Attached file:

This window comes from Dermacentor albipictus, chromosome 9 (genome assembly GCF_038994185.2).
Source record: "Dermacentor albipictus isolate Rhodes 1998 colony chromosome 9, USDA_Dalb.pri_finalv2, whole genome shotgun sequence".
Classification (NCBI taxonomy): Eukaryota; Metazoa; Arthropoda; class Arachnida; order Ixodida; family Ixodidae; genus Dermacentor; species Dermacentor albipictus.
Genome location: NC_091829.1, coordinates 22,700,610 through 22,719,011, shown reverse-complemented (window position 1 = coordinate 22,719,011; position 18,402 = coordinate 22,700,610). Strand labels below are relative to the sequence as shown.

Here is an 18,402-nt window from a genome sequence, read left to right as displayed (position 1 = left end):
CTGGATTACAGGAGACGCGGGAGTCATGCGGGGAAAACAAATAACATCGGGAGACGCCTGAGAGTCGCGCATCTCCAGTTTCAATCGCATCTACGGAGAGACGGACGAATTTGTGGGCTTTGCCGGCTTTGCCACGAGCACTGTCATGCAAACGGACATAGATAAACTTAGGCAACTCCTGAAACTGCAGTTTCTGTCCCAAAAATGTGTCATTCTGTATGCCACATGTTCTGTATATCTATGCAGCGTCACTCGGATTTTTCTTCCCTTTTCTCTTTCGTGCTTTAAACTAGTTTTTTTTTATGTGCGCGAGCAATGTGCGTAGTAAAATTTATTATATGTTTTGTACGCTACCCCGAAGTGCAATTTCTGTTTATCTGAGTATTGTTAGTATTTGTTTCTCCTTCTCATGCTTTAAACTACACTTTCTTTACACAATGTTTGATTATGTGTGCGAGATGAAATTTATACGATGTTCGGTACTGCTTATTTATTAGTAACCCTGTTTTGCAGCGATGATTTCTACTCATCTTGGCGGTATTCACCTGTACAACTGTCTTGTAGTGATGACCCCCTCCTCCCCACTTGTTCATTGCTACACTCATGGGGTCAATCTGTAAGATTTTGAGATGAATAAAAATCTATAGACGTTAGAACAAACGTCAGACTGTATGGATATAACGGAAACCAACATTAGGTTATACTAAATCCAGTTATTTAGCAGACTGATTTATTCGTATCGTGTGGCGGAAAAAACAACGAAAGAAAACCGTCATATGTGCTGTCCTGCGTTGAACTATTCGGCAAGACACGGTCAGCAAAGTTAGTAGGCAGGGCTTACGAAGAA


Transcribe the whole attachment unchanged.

This window comes from Dermacentor albipictus, chromosome 9 (genome assembly GCF_038994185.2).
Source record: "Dermacentor albipictus isolate Rhodes 1998 colony chromosome 9, USDA_Dalb.pri_finalv2, whole genome shotgun sequence".
Classification (NCBI taxonomy): Eukaryota; Metazoa; Arthropoda; class Arachnida; order Ixodida; family Ixodidae; genus Dermacentor; species Dermacentor albipictus.
Genome location: NC_091829.1, coordinates 22,700,610 through 22,719,011, shown reverse-complemented (window position 1 = coordinate 22,719,011; position 18,402 = coordinate 22,700,610). Strand labels below are relative to the sequence as shown.

Here is an 18,402-nt window from a genome sequence, read left to right as displayed (position 1 = left end):
CTGGATTACAGGAGACGCGGGAGTCATGCGGGGAAAACAAATAACATCGGGAGACGCCTGAGAGTCGCGCATCTCCAGTTTCAATCGCATCTACGGAGAGACGGACGAATTTGTGGGCTTTGCCGGCTTTGCCACGAGCACTGTCATGCAAACGGACATAGATAAACTTAGGCAACTCCTGAAACTGCAGTTTCTGTCCCAAAAATGTGTCATTCTGTATGCCACATGTTCTGTATATCTATGCAGCGTCACTCGGATTTTTCTTCCCTTTTCTCTTTCGTGCTTTAAACTAGTTTTTTTTTATGTGCGCGAGCAATGTGCGTAGTAAAATTTATTATATGTTTTGTACGCTACCCCGAAGTGCAATTTCTGTTTATCTGAGTATTGTTAGTATTTGTTTCTCCTTCTCATGCTTTAAACTACACTTTCTTTACACAATGTTTGATTATGTGTGCGAGATGAAATTTATACGATGTTCGGTACTGCTTATTTATTAGTAACCCTGTTTTGCAGCGATGATTTCTACTCATCTTGGCGGTATTCACCTGTACAACTGTCTTGTAGTGATGACCCCCTCCTCCCCACTTGTTCATTGCTACACTCATGGGGTCAATCTGTAAGATTTTGAGATGAATAAAAATCTATAGACGTTAGAACAAACGTCAGACTGTATGGATATAACGGAAACCAACATTAGGTTATACTAAATCCAGTTATTTAGCAGACTGATTTATTCGTATCGTGTGGCGGAAAAAACAACGAAAGAAAACCGTCATATGTGCTGTCCTGCGTTGAACTATTCGGCAAGACACGGTCAGCAAAGTTAGTAGGCAGGGCTTACGAAGAA